Degree Name

Doctor of Philosophy


Department of Information and Communication Technology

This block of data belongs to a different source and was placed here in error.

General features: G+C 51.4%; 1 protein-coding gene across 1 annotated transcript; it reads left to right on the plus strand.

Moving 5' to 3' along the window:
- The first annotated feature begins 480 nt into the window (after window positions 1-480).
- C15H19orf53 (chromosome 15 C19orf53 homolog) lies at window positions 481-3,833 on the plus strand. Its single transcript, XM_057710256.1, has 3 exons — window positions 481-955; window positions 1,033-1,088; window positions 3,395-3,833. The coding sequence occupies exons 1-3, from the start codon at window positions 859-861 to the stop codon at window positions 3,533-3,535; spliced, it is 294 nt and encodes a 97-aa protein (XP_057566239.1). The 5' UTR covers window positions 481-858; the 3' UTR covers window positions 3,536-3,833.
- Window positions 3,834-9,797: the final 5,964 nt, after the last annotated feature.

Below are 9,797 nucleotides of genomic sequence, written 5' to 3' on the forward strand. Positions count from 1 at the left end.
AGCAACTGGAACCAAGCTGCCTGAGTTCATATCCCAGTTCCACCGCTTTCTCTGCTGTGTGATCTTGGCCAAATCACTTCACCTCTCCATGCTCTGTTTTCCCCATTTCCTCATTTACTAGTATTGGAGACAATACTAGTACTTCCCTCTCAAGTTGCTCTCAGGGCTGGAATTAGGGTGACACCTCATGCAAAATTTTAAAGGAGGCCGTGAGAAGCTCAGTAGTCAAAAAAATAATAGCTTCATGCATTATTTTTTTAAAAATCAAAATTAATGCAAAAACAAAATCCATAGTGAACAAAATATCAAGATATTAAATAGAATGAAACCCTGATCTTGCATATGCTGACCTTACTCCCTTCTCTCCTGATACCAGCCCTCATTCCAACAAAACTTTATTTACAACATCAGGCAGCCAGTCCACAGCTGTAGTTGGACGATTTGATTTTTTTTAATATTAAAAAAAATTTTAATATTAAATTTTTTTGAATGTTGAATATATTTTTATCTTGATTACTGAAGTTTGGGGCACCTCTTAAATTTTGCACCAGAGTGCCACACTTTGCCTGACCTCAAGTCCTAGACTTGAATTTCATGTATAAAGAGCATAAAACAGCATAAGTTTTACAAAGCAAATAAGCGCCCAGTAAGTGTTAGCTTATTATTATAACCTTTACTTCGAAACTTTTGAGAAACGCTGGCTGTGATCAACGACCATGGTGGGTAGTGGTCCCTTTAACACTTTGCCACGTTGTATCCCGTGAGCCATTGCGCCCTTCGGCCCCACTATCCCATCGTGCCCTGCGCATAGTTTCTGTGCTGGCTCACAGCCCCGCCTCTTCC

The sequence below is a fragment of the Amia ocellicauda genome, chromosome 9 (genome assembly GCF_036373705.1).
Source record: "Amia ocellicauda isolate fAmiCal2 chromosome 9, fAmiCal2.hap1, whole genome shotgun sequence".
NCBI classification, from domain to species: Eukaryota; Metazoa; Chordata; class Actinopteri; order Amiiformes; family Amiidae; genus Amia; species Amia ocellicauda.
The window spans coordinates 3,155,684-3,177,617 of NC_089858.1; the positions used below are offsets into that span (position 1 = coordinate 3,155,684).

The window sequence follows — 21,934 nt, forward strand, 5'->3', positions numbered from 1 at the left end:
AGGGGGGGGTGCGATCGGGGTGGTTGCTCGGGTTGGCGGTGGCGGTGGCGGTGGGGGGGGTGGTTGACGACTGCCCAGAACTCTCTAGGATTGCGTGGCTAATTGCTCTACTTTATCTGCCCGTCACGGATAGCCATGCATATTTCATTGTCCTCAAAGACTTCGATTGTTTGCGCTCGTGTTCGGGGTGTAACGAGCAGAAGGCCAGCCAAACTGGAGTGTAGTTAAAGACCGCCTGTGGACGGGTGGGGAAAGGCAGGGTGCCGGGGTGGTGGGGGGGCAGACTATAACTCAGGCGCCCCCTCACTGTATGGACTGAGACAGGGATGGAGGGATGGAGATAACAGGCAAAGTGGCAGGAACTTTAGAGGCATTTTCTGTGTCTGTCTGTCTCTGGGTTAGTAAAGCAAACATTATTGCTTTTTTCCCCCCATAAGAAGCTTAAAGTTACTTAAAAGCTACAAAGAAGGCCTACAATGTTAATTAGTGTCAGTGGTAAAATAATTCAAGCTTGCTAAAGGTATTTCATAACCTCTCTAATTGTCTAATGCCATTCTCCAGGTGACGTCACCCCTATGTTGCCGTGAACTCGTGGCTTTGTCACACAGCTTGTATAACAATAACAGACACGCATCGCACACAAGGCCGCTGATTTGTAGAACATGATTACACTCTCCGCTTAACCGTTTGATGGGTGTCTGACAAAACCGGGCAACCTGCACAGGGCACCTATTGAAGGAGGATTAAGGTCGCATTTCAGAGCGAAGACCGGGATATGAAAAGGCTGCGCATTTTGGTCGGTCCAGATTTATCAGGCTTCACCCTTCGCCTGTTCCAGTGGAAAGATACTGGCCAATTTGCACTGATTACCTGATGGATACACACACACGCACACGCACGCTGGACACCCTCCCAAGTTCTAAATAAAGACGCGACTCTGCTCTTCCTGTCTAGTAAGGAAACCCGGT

This thesis studies the problem of the optimal performance of real-time controllers for robotic manipulators. The robotic system under study is an Hirata AR-350i SCARA robot which is a small assembly robot. This robot has the advantage that it can be used safely with a single operator and has a well known dynamic model. Experimental results are obtained using the physical robot and using a thoroughly verified computer simulation of the robot based on experimentally derived dynamic model parameters. There are a number of important issues to resolve in such a study. One issue is the question of how to quantify controller performance using the most effective and discriminating technique. In this thesis a survey is conducted that compares and contrasts classical control theory metrics with composite measures based on the system response parameters. The outcome of this survey shows that the same trend information is obtained with both measures therefore the pragmatic decision was to use the measure that was most readily calculable. This is the integral-error-squared term. A further important issue for the study of robotic manipulator performance is the choice of controller. In this research a number of previously published and commonly used controllers are selected for implementation on both the physical robot and in the simulation environment. These controllers include the widely used PID controller as well as model based controllers such as the Computed Torque Method (CTM) controller, the Model Reference Adaptive (MRAC) controller and the Variable Structure (VSC) controller. The research is extended beyond the use of existing controllers by the development of a novel hybrid controller. This controller exploits the advantages of the CTM controller and the VSC controller by combining components of these two controllers.